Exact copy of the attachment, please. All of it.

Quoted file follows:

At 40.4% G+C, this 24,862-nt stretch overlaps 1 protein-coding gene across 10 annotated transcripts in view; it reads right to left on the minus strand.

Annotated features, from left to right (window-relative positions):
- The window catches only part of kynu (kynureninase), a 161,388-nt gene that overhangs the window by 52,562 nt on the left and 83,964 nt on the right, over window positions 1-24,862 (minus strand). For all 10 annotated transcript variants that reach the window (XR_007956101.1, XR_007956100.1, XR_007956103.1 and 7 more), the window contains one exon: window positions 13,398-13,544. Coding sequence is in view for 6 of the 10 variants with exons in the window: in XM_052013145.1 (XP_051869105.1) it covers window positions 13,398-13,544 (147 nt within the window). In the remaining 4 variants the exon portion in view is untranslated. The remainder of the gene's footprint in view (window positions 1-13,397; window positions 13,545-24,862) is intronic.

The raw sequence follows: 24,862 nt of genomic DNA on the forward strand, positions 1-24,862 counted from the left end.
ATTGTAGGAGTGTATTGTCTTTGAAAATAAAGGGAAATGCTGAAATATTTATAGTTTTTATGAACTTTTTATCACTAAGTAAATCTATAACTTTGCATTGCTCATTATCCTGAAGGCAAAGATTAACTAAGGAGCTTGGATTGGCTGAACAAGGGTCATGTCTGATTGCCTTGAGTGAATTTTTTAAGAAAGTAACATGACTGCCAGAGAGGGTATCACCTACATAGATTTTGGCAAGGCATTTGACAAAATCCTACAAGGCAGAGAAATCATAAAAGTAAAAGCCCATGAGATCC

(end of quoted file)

At 40.4% G+C, this 24,862-nt stretch overlaps 1 protein-coding gene across 10 annotated transcripts in view; it reads right to left on the minus strand.

Annotated features, from left to right (window-relative positions):
- The window catches only part of kynu (kynureninase), a 161,388-nt gene that overhangs the window by 52,562 nt on the left and 83,964 nt on the right, over window positions 1-24,862 (minus strand). For all 10 annotated transcript variants that reach the window (XR_007956101.1, XR_007956100.1, XR_007956103.1 and 7 more), the window contains one exon: window positions 13,398-13,544. Coding sequence is in view for 6 of the 10 variants with exons in the window: in XM_052013145.1 (XP_051869105.1) it covers window positions 13,398-13,544 (147 nt within the window). In the remaining 4 variants the exon portion in view is untranslated. The remainder of the gene's footprint in view (window positions 1-13,397; window positions 13,545-24,862) is intronic.

The raw sequence follows: 24,862 nt of genomic DNA on the forward strand, positions 1-24,862 counted from the left end.
ATTGTAGGAGTGTATTGTCTTTGAAAATAAAGGGAAATGCTGAAATATTTATAGTTTTTATGAACTTTTTATCACTAAGTAAATCTATAACTTTGCATTGCTCATTATCCTGAAGGCAAAGATTAACTAAGGAGCTTGGATTGGCTGAACAAGGGTCATGTCTGATTGCCTTGAGTGAATTTTTTAAGAAAGTAACATGACTGCCAGAGAGGGTATCACCTACATAGATTTTGGCAAGGCATTTGACAAAATCCTACAAGGCAGAGAAATCATAAAAGTAAAAGCCCATGAGATCC